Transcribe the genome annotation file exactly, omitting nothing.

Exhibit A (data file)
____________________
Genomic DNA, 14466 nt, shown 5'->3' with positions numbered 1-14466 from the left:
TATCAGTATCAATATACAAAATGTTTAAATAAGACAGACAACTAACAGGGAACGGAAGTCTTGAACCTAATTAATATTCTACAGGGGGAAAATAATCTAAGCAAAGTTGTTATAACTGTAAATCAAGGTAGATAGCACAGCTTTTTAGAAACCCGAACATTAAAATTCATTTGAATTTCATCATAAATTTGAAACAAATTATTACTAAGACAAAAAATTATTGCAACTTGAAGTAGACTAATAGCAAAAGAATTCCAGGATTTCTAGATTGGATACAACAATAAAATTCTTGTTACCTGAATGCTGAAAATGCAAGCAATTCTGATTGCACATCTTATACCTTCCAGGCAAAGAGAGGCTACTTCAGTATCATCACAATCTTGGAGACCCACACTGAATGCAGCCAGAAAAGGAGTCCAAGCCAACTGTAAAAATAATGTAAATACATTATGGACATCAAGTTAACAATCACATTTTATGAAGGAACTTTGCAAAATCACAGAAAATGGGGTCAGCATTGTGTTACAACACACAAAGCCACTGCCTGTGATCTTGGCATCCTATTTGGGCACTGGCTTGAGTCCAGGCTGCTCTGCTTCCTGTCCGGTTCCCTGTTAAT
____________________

Genomic DNA, 14466 nt, shown 5'->3' with positions numbered 1-14466 from the left:
TATCAGTATCAATATACAAAATGTTTAAATAAGACAGACAACTAACAGGGAACGGAAGTCTTGAACCTAATTAATATTCTACAGGGGGAAAATAATCTAAGCAAAGTTGTTATAACTGTAAATCAAGGTAGATAGCACAGCTTTTTAGAAACCCGAACATTAAAATTCATTTGAATTTCATCATAAATTTGAAACAAATTATTACTAAGACAAAAAATTATTGCAACTTGAAGTAGACTAATAGCAAAAGAATTCCAGGATTTCTAGATTGGATACAACAATAAAATTCTTGTTACCTGAATGCTGAAAATGCAAGCAATTCTGATTGCACATCTTATACCTTCCAGGCAAAGAGAGGCTACTTCAGTATCATCACAATCTTGGAGACCCACACTGAATGCAGCCAGAAAAGGAGTCCAAGCCAACTGTAAAAATAATGTAAATACATTATGGACATCAAGTTAACAATCACATTTTATGAAGGAACTTTGCAAAATCACAGAAAATGGGGTCAGCATTGTGTTACAACACACAAAGCCACTGCCTGTGATCTTGGCATCCTATTTGGGCACTGGCTTGAGTCCAGGCTGCTCTGCTTCCTGTCCGGTTCCCTGTTAAT